Joel Sioson is staying positive and is determined to walk again after a serious medical emergency sent him to the hospital for more than a month and rendered him paralyzed.
The Windermere resident had been complaining of headaches in the days before he was attacked with severe pain in his head and jaw and collapsed to the floor with chest and back pains Nov. 23. His wife, Kimi Rapada, was out, but luckily their 15-year-old son, Enzo, was home to help.
Sioson was taken to Orlando Health Dr. P. Phillips Hospital with an initial diagnosis of hypertension. Five hours and multiple tests later, nothing seemed out of the ordinary and doctors could only determine that the incident was stress related.
When Sioson told his wife he couldn’t feel his legs, they called a physician friend to take a look. He ordered a CT scan, and it was determined Sioson had a life-threatening acute type 1 aortic dissection — his aortic valve was torn down to his waist.
ONE PERCENT CHANCE
Sioson was immediately flown to Orlando Health Orlando Regional Medical Center for emergency surgery.
“It’s a seven-hour surgery,” Rapada said. “They said at the time that people don’t typically survive this, don’t survive 24 hours. And as much as his was torn, he was given 1% chance of living.”
He survived the surgery, which included inserting a pacemaker, and has slowly been making progress ever since. He still cannot walk, but he is working toward that goal.
“I was able to start moving my right leg a few days after,” Sioson said. “I can move both legs now. I’m still waiting to get back my feeling. It’s pretty much stamina, strength, pretty much learning to walk again. I just started to be able to wiggle my toes. It’s more the control of it. I might be able to raise my leg, but I can’t control if it starts to move left or right.”
He is working with outpatient therapy, and he now can stand from his wheelchair with assistance.
“I’m working on standing on my own and taking strides on my own,” he said. “(I’m) teaching my muscles what to do so I can walk again.”
Doctors determined Sioson had a spinal stroke because there wasn’t enough blood going to his spine. He has what doctors consider an incomplete paralysis, so walking is possible with enough rehabilitation. His liver and kidneys also were affected, and he had a kidney stroke as well.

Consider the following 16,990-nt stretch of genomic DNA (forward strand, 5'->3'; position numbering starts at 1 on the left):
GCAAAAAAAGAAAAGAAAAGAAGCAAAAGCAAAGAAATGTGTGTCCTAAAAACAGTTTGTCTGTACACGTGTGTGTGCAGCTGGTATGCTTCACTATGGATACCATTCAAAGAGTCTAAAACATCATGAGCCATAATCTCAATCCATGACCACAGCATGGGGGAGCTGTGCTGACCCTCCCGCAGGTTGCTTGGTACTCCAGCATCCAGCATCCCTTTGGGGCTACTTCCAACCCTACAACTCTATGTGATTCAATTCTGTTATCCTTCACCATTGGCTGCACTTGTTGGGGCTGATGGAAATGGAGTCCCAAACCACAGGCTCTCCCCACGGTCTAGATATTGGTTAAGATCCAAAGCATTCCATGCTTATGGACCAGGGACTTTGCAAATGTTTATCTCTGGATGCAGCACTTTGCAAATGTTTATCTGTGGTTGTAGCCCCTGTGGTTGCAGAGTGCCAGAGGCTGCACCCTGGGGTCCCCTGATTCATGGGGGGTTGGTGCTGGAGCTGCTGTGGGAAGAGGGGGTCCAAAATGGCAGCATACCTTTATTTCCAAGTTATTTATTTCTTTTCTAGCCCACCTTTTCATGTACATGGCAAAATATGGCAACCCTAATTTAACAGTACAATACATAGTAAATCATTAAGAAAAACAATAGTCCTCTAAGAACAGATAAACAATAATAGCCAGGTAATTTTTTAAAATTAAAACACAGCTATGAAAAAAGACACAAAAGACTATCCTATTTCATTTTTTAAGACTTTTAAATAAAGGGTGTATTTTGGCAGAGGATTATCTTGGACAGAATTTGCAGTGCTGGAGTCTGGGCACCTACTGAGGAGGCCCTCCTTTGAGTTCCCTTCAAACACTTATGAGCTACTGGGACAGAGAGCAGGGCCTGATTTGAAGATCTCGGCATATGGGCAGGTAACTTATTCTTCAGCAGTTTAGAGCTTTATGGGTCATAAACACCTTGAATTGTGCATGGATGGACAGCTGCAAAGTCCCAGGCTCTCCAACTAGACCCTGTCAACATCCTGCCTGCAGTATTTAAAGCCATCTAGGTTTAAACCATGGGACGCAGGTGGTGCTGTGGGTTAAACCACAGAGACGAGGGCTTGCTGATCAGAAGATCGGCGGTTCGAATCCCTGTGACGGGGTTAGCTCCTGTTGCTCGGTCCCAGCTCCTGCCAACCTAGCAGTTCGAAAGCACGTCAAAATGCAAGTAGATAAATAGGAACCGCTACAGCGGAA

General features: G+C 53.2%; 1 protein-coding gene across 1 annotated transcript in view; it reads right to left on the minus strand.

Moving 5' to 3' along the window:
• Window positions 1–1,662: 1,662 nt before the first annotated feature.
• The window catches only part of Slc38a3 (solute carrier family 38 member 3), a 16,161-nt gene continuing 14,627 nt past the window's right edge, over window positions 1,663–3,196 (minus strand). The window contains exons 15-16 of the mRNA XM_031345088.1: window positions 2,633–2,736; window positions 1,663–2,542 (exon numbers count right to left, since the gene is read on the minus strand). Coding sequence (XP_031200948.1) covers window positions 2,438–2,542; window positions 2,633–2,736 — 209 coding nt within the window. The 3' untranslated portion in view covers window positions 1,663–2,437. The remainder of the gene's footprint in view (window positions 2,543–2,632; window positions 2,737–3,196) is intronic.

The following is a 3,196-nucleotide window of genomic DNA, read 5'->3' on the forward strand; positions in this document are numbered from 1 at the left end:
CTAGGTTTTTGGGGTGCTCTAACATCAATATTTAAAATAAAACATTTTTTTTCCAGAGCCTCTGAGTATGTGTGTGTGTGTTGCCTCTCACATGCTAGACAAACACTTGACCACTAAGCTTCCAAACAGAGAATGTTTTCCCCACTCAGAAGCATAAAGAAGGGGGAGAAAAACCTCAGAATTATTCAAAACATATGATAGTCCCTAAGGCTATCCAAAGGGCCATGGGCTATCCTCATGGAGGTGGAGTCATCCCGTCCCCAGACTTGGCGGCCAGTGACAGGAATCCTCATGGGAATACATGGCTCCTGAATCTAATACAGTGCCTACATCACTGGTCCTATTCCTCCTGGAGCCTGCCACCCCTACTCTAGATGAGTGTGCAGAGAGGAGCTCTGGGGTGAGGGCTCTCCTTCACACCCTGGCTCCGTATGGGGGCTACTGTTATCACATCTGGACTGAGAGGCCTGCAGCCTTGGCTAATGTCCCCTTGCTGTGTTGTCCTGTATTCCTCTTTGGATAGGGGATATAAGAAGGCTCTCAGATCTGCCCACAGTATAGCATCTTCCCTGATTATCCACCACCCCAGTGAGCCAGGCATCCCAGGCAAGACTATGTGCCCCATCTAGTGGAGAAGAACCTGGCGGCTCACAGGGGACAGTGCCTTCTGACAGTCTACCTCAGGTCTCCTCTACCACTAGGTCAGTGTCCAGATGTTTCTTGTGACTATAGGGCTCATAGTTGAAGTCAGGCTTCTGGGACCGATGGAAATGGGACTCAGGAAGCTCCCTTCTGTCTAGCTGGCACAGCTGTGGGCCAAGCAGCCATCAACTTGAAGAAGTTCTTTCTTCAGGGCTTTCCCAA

He spent Thanksgiving and Christmas in the hospital, finally leaving the facility Jan. 5. He was greeted with posters, balloons and a happy family.
ROAD TO RECOVERY
Sioson spends about six hours each week in outpatient therapy, where he is working on his legs.
“I’m able to transfer from my chair to the bed or to the car without any pain so far,” Sioson said. “I’m thankful for that. Also the Orlando Regional has the EXSO – it’s like a robot suit, like Iron Man, there’s only a few in Florida. They strap you in with your legs there, and it assists you in walking. The therapies I’m at, it assists you if you need assistance. It keeps your legs moving, it has balance, it tells them if I’m doing a right foot stride to move forward, how much energy the machine uses and how much energy I’m using to move the machine. … it gets me to move.”
Everyone in the family has been pitching in, including Enzo, 13-year-old Rocco and 11-year-old Juliette. Enzo was able to visit his dad in the hospital and learned how to be helpful at home; he has been training his younger siblings on assisting their dad, too.
To avoid clogging up the artificial valve in his heart, Sioson will have to take blood-thinning medicine for the rest of his life. He will have significant follow-up appointments with his cardiologist and his surgeon, Rapada said, and he still is on watch for the impacts of his spinal cord injury.
Friends, neighbors and co-workers have been working on accessibility in the Sioson house, too.
“We just want to get him independent in his own home,” Rapada said.
THOUSANDS OF BLESSINGS
Sioson works in information technology, providing help-desk support for a staffing company. He has great insurance, he said, and his employers have been understanding throughout this ordeal.
“There have been dozens, hundreds, even thousands, of blessings,” Rapada said. “We are so very thankful.”
“When I was in the hospital, I was more worried about Kimi and the kids, but the community around us, the school, the church, the neighbors around us (helped), and they’re still taking care of us,” Sioson said.
“From the minute it happened, our neighbors just stepped in and just loved on our kids,” Rapada said. “(They) took them on, whether it be that night, which was the longest and scariest of our lives, took them in that night and for the next few months. It gave me a comfort level so I can concentrate on Joel. This community has just wrapped their arms around us, and there will be days that we pay it forward in exponential ways. … We certain feel it, and our family’s just extremely grateful.”
The couple said they are proud of their children for jumping in to assist and for being brave and mature. Sioson said he asked each of them to write in a journal daily so they can capture what they’re feeling throughout this experience.
“At the end of the day, he’s here and he has three amazing children, beautiful children that he’s fighting for every single day,” Rapada said. “That’s what keeps us up, and that’s what keeps us going.”
Community Editor Amy Quesinberry was born at the old West Orange Memorial Hospital and raised in Winter Garden. Aside from earning her journalism degree from the University of Georgia, she hasn’t strayed too far from her hometown and her three-mile bubble. She grew up reading The Winter Garden Times and knew in the eighth grade she wanted to write for her community newspaper. She has been part of the writing and editing team since 1990.